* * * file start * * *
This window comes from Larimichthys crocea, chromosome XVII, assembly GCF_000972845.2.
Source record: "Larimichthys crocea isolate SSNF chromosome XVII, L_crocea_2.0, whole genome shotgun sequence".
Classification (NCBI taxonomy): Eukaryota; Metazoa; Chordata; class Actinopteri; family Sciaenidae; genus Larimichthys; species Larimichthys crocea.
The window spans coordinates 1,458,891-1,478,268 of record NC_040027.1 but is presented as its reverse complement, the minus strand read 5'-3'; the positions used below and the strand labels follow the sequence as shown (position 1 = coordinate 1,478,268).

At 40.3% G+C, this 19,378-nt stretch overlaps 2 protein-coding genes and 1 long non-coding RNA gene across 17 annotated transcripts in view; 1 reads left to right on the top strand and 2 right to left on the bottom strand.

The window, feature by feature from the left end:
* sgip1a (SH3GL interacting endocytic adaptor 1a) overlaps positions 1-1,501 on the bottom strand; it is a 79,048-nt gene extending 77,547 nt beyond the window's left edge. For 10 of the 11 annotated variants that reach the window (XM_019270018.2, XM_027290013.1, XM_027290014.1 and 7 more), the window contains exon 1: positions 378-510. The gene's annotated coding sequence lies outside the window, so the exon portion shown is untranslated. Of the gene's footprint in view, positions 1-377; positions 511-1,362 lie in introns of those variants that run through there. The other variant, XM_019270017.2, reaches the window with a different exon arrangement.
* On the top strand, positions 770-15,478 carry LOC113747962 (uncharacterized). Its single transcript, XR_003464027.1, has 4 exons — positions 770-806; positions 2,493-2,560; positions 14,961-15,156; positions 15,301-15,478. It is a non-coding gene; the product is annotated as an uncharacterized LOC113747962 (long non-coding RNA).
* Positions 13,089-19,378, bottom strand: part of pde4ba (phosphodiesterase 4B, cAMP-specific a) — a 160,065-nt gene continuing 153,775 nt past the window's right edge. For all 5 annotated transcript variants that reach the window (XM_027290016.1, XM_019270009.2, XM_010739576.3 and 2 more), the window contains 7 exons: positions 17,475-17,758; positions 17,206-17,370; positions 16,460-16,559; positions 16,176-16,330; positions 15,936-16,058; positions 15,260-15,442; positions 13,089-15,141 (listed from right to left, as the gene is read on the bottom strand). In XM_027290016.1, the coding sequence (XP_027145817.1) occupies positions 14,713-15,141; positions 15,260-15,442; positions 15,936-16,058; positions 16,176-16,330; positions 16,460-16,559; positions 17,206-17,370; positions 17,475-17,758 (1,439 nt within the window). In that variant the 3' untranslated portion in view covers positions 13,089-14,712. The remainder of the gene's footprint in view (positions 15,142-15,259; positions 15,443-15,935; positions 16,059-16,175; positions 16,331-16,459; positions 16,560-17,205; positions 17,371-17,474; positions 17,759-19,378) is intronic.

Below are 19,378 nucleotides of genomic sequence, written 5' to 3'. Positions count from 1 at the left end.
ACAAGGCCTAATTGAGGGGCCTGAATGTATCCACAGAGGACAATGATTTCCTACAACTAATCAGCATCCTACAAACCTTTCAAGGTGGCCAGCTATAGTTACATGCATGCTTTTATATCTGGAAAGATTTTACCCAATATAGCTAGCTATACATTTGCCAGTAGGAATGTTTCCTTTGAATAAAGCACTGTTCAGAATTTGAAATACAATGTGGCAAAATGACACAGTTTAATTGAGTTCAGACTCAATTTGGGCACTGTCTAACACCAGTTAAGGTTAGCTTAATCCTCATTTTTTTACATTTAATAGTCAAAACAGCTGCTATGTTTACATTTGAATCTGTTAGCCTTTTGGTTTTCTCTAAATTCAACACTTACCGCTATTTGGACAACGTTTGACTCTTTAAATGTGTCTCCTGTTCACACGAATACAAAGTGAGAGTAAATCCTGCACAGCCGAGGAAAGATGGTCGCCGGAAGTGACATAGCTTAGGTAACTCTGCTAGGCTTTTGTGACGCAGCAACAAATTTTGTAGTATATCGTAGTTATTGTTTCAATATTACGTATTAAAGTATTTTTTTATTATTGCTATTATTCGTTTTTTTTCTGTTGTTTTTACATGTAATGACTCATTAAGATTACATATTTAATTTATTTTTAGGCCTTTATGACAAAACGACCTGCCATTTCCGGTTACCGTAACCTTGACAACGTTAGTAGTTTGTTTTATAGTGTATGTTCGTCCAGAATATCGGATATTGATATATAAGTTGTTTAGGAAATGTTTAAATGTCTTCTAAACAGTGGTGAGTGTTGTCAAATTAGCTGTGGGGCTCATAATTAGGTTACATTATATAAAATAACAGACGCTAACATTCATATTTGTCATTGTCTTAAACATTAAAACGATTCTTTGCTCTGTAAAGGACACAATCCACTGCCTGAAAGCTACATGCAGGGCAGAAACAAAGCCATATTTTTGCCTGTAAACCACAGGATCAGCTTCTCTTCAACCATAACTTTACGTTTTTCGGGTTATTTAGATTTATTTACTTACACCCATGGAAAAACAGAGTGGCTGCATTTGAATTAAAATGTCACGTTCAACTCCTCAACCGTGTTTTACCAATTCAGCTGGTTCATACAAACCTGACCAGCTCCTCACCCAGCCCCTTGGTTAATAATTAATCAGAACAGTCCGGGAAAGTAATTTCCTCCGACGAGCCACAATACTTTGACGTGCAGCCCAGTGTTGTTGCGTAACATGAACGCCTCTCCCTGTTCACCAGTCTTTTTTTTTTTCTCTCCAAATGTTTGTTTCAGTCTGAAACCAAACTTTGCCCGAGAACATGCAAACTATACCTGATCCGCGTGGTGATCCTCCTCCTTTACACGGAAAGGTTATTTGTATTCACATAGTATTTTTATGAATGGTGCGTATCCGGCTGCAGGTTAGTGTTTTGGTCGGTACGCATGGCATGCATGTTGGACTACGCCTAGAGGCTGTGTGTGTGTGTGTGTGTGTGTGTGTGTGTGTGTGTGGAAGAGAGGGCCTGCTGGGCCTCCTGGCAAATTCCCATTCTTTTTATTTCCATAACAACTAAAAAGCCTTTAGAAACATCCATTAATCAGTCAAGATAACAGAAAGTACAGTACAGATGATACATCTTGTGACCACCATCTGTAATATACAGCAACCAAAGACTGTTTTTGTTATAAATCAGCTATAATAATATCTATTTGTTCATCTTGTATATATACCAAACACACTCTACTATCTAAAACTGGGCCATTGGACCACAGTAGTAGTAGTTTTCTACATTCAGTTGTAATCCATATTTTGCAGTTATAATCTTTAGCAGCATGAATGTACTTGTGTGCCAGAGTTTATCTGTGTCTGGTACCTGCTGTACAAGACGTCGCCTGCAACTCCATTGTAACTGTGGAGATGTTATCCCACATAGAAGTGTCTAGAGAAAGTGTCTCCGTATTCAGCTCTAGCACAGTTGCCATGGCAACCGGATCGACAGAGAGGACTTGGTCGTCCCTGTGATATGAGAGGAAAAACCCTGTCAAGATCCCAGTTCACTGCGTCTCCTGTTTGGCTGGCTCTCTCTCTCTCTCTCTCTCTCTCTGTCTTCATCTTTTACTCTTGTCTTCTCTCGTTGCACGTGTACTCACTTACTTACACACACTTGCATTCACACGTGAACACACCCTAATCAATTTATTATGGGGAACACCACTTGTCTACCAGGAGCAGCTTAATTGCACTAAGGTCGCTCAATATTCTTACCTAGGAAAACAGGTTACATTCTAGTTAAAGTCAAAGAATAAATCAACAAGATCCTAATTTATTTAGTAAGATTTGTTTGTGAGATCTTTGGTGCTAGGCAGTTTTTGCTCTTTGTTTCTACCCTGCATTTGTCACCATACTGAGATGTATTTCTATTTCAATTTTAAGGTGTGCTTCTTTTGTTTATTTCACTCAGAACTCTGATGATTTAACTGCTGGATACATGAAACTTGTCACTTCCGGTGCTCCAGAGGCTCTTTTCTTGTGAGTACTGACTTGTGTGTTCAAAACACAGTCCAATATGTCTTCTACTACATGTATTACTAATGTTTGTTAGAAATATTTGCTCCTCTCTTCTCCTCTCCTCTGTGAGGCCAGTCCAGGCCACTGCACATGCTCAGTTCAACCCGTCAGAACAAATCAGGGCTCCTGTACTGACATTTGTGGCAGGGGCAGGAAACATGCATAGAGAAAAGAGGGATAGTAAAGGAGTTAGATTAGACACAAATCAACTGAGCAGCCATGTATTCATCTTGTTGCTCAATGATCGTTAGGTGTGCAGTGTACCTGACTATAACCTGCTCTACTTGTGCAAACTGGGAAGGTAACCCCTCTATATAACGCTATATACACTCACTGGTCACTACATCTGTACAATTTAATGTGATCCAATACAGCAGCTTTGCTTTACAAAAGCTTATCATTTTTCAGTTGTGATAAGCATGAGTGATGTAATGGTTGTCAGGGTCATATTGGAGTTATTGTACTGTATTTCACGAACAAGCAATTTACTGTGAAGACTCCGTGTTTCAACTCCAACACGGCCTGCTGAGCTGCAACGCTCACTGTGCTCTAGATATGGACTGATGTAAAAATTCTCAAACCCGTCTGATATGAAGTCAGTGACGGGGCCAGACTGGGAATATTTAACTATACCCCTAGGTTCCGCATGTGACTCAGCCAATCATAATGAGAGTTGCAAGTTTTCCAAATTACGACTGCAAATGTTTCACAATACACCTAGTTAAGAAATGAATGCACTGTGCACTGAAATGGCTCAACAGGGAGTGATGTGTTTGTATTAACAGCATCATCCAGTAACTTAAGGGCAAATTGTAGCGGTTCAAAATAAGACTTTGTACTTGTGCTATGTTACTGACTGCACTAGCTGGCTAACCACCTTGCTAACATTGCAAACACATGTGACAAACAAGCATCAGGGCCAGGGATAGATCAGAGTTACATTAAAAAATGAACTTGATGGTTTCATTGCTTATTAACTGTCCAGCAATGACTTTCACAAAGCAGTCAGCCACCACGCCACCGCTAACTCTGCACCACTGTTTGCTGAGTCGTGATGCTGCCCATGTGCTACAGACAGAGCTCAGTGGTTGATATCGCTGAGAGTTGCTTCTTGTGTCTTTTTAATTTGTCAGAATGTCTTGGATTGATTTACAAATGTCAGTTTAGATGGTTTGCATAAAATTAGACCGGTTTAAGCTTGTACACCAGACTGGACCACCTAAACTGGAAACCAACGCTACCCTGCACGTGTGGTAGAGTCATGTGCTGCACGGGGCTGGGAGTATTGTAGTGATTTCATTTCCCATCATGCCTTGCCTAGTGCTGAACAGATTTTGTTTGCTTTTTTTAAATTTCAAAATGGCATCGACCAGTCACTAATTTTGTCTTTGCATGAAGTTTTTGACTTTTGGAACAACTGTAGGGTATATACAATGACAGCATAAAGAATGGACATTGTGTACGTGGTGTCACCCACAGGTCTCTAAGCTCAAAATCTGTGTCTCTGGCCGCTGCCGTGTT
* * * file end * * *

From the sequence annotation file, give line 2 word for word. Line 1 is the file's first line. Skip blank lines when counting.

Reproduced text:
Source record: "Larimichthys crocea isolate SSNF chromosome XVII, L_crocea_2.0, whole genome shotgun sequence".